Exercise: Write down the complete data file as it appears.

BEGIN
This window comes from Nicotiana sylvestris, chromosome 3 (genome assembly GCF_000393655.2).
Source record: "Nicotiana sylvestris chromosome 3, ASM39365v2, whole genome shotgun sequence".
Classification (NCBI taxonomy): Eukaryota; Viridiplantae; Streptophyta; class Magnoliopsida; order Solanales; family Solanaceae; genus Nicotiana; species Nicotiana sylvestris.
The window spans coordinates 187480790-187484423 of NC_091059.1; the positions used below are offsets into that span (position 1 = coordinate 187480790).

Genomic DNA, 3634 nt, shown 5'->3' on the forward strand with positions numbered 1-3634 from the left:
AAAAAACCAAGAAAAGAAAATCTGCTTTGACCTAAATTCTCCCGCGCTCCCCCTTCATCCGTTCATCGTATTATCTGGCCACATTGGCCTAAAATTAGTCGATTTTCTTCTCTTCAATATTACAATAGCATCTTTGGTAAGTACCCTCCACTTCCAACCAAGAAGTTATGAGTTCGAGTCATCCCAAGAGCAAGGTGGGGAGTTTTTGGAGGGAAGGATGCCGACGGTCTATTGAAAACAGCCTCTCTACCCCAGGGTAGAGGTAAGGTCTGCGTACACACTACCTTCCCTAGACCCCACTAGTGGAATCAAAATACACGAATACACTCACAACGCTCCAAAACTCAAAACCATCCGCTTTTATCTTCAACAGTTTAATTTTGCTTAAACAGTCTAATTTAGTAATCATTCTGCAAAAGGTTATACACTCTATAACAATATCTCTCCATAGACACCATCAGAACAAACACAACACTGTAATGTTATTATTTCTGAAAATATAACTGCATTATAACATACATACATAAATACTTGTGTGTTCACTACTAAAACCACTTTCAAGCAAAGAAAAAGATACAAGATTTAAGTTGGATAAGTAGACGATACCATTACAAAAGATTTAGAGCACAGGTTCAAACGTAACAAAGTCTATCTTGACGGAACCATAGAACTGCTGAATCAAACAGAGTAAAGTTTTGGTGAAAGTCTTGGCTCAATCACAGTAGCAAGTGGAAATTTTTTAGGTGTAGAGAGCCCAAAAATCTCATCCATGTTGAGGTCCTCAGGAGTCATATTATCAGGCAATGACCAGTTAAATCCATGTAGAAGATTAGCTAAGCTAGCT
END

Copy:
This window comes from Nicotiana sylvestris, chromosome 3 (genome assembly GCF_000393655.2).
Source record: "Nicotiana sylvestris chromosome 3, ASM39365v2, whole genome shotgun sequence".
Classification (NCBI taxonomy): Eukaryota; Viridiplantae; Streptophyta; class Magnoliopsida; order Solanales; family Solanaceae; genus Nicotiana; species Nicotiana sylvestris.
The window spans coordinates 187480790-187484423 of NC_091059.1; the positions used below are offsets into that span (position 1 = coordinate 187480790).

Genomic DNA, 3634 nt, shown 5'->3' on the forward strand with positions numbered 1-3634 from the left:
AAAAAACCAAGAAAAGAAAATCTGCTTTGACCTAAATTCTCCCGCGCTCCCCCTTCATCCGTTCATCGTATTATCTGGCCACATTGGCCTAAAATTAGTCGATTTTCTTCTCTTCAATATTACAATAGCATCTTTGGTAAGTACCCTCCACTTCCAACCAAGAAGTTATGAGTTCGAGTCATCCCAAGAGCAAGGTGGGGAGTTTTTGGAGGGAAGGATGCCGACGGTCTATTGAAAACAGCCTCTCTACCCCAGGGTAGAGGTAAGGTCTGCGTACACACTACCTTCCCTAGACCCCACTAGTGGAATCAAAATACACGAATACACTCACAACGCTCCAAAACTCAAAACCATCCGCTTTTATCTTCAACAGTTTAATTTTGCTTAAACAGTCTAATTTAGTAATCATTCTGCAAAAGGTTATACACTCTATAACAATATCTCTCCATAGACACCATCAGAACAAACACAACACTGTAATGTTATTATTTCTGAAAATATAACTGCATTATAACATACATACATAAATACTTGTGTGTTCACTACTAAAACCACTTTCAAGCAAAGAAAAAGATACAAGATTTAAGTTGGATAAGTAGACGATACCATTACAAAAGATTTAGAGCACAGGTTCAAACGTAACAAAGTCTATCTTGACGGAACCATAGAACTGCTGAATCAAACAGAGTAAAGTTTTGGTGAAAGTCTTGGCTCAATCACAGTAGCAAGTGGAAATTTTTTAGGTGTAGAGAGCCCAAAAATCTCATCCATGTTGAGGTCCTCAGGAGTCATATTATCAGGCAATGACCAGTTAAATCCATGTAGAAGATTAGCTAAGCTAGCT